The FDA has granted a breakthrough therapy designation to capmatinib (INC280) as a first-line treatment for patients with MET exon14 skipping—mutated non–small cell lung cancer.
The FDA has granted a breakthrough therapy designation to capmatinib (INC280) as a first-line treatment for patients with MET exon14 skipping (METex14)—mutated non—small cell lung cancer (NSCLC).1
The decision is based on primary findings from the phase II GEOMETRY mono-1 study (NCT02414139), in which capmatinib showed a 67.9% objective response rate (ORR; 95% CI, 47.6%-84.1%) by independent review (IR) in treatment-naive patients with METex14-altered NSCLC.
Novartis, the developer of the investigational, highly potent and selective MET inhibitor, stated in a press release that the regulatory filing for capmatinib with the FDA will take place in the fourth quarter of 2019.
"We are pleased to announce that the US Food and Drug Administration granted Breakthrough Therapy Designation to capmatinib as a first-line treatment for patients with metastatic MET exon14 skipping-mutated non—small cell lung cancer,” John Tsai, MD, head of Global Drug Development and chief medical officer, Novartis, stated in a press release.
Currently, no targeted therapies are approved to treat patients with METex14-mutated NSCLC. The mutations are identified in approximately 3% to 4% of all patients with NSCLC, and these patients typically have a poor prognosis.
Capmatinib is being examined across several cohorts of the GEOMETRY trial; cohorts 4 and 5b were presented at the 2019 ASCO Annual Meeting. Cohort 4 comprised pretreated patients with METex14 alterations in the second- or third-line setting (n = 69), while cohort 5b included treatment-naive patients (n = 28).
The median age across both cohorts was 71 years, and approximately 75% of patients had an ECOG performance status of 1. In cohort 4, 15.9% of patients had brain metastases versus 10.7% in cohort 5b. The most common prior therapy used was platinum-based chemotherapy (88.4%).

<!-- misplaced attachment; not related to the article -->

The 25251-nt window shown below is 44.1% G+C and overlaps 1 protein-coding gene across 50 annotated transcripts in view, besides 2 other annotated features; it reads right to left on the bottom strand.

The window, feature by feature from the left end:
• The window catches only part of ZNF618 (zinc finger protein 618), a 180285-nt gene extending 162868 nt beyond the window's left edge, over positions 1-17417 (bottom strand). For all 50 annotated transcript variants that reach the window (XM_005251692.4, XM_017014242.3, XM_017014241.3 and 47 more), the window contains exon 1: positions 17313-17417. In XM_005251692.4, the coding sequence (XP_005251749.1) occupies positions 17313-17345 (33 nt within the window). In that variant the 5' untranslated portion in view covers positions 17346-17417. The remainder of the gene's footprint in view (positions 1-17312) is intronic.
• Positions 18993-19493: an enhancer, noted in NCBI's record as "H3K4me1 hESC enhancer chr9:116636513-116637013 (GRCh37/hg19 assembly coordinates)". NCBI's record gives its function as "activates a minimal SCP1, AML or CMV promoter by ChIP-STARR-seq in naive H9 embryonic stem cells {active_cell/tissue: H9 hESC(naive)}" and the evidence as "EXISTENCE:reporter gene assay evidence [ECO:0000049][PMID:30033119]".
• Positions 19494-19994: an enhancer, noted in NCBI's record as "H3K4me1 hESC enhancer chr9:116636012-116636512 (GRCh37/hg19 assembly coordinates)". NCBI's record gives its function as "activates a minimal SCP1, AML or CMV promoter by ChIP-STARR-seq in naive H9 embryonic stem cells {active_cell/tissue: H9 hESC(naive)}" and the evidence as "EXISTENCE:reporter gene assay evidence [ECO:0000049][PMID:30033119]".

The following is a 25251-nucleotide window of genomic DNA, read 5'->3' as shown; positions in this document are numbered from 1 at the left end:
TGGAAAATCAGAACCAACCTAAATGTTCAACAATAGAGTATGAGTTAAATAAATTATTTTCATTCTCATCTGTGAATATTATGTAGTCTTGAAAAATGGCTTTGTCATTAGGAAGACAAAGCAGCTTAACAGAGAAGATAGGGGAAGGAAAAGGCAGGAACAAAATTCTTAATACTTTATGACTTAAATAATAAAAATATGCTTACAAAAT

In pretreated patients, the ORR by IR with capmatinib was 40.6% (95% CI, 28.9%-53.1%). Moreover, the disease control rate (DCR) was 78.3% (95% CI, 66.7%-87.3%). The ORR by IR was 67.9% (95% CI, 47.6%-84.1%) for treatment-naïve patients, and the DCR was 96.4% (95% CI, 81.7%-99.9%).
Results also showed that the median duration of response by IR was 9.72 months in pretreated patients and 11.14 months in those who received the agent upfront. The median progression-free survival was 5.42 months in the pretreated group and 9.69 months for those treated in the frontline setting.
Approximately half of the patients with brain metastases at baseline experienced an intracranial response with capmatinib (7 of 13; 54%). Of these patients, 4 had a complete resolution of brain lesions (31%), and the intracranial DCR was 92.3% (12 of 13).
Patients who had prior therapy with crizotinib (Xalkori) or any other cMET or HGF inhibitor, have EGFR or ALK abnormalities, clinically significant or uncontrolled heart disease, had prior therapy with agents that cannot be discontinued ≥1 week prior to the first capmatinib treatment and for the duration of the study, impairment of gastrointestinal function or gastrointestinal disease, may receive treatment with any enzyme-inducing anticonvulsant, and a presence or history of interstitial lung disease or interstitial pneumonitis were excluded from enrollment on the trial.
Safety, which was assessed across all cohorts examined in the study, also included patients with MET dysregulated NSCLC (N = 334). Grade 3 treatment-related adverse events (TRAEs) occurred in 31.1% of patients and a grade 4 adverse event (AE) was seen in 4.5% of patients. The most common grade 3/4 AEs were peripheral edema (7.5%) and fatigue (3.0%). The most common all-grade treatment-related AEs were peripheral edema (41.6%), nausea (33.2%), increased blood creatinine (19.5%), and vomiting (18.9%).
“As we continue to reimagine medicine and place a renewed focus on the development of innovative lung cancer treatments, we look forward to working with the FDA and global health authorities to bring capmatinib to patients who currently have no available targeted therapy options,” Tsai concluded in the press release.
The FDA previously granted capmatinib an orphan drug designation and also a breakthrough therapy designation for patients with METex14 skipping mutation—positive metastatic NSCLC following platinum-based chemotherapy.